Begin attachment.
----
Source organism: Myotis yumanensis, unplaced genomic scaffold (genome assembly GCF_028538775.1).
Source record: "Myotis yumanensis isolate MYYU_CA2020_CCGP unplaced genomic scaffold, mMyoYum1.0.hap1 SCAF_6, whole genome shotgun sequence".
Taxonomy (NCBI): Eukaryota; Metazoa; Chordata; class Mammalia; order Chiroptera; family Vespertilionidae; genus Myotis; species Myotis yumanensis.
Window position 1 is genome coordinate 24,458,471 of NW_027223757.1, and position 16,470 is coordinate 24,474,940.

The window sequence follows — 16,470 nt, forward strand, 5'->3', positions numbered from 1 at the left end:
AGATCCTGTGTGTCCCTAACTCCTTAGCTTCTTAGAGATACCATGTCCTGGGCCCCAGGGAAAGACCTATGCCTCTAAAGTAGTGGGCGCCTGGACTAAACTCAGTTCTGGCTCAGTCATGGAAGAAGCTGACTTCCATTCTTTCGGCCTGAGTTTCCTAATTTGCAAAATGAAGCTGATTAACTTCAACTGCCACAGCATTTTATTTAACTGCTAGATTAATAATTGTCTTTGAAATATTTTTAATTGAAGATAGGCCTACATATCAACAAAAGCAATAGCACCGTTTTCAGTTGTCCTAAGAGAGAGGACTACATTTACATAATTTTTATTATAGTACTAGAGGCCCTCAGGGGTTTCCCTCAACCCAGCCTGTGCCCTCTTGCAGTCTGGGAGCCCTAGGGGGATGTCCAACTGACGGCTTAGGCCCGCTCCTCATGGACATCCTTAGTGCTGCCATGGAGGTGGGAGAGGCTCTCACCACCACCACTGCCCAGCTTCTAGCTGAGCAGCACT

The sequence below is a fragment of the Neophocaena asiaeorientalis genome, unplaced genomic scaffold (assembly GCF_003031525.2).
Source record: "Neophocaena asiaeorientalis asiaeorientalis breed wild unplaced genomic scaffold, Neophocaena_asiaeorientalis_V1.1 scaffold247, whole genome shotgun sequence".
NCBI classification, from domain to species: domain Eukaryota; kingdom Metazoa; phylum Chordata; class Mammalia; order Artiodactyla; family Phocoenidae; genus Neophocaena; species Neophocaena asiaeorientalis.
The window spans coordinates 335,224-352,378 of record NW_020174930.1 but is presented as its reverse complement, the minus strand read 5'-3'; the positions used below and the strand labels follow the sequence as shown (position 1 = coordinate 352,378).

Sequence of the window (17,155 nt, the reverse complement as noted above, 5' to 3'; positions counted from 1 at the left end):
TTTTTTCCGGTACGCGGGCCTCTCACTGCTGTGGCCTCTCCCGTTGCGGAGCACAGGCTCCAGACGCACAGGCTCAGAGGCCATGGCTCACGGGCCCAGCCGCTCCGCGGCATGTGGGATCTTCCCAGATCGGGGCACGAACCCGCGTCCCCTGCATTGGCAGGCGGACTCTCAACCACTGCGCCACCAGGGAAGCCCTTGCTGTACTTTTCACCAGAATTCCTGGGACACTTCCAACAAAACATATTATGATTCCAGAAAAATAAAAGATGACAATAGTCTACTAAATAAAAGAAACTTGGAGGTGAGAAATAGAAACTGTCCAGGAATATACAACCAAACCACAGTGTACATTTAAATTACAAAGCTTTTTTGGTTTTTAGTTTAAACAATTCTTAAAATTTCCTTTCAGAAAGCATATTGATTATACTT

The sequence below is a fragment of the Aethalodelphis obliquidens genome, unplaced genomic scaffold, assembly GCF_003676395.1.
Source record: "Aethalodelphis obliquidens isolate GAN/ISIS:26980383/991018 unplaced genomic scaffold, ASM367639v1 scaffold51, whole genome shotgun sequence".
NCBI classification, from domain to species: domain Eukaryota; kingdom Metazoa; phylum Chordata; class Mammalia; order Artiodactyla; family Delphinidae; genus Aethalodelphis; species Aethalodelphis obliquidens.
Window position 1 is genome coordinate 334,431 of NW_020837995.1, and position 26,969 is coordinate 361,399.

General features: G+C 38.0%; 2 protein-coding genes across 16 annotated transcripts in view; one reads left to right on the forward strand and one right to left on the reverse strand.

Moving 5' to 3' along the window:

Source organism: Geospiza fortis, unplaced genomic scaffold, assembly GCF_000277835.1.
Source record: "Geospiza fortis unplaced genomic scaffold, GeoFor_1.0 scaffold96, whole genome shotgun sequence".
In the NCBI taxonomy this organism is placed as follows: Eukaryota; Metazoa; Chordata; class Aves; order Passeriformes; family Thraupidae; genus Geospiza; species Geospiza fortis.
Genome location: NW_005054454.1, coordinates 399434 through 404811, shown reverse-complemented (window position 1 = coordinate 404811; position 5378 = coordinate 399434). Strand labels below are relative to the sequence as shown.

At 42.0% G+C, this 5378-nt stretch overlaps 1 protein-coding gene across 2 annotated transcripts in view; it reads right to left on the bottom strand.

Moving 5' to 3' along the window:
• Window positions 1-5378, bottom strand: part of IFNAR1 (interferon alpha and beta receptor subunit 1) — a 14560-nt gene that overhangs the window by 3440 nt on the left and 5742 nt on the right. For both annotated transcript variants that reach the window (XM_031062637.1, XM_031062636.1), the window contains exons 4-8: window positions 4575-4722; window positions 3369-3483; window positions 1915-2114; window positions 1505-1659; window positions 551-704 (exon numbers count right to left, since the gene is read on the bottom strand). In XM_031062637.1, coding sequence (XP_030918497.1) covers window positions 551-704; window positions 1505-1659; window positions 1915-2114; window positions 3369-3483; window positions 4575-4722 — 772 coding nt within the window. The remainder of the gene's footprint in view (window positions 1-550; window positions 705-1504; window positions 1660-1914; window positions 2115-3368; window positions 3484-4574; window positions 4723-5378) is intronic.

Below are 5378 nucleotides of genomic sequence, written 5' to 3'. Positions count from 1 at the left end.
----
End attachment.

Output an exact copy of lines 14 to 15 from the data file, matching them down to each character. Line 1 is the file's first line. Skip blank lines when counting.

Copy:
Source record: "Aethalodelphis obliquidens isolate GAN/ISIS:26980383/991018 unplaced genomic scaffold, ASM367639v1 scaffold51, whole genome shotgun sequence".
NCBI classification, from domain to species: domain Eukaryota; kingdom Metazoa; phylum Chordata; class Mammalia; order Artiodactyla; family Delphinidae; genus Aethalodelphis; species Aethalodelphis obliquidens.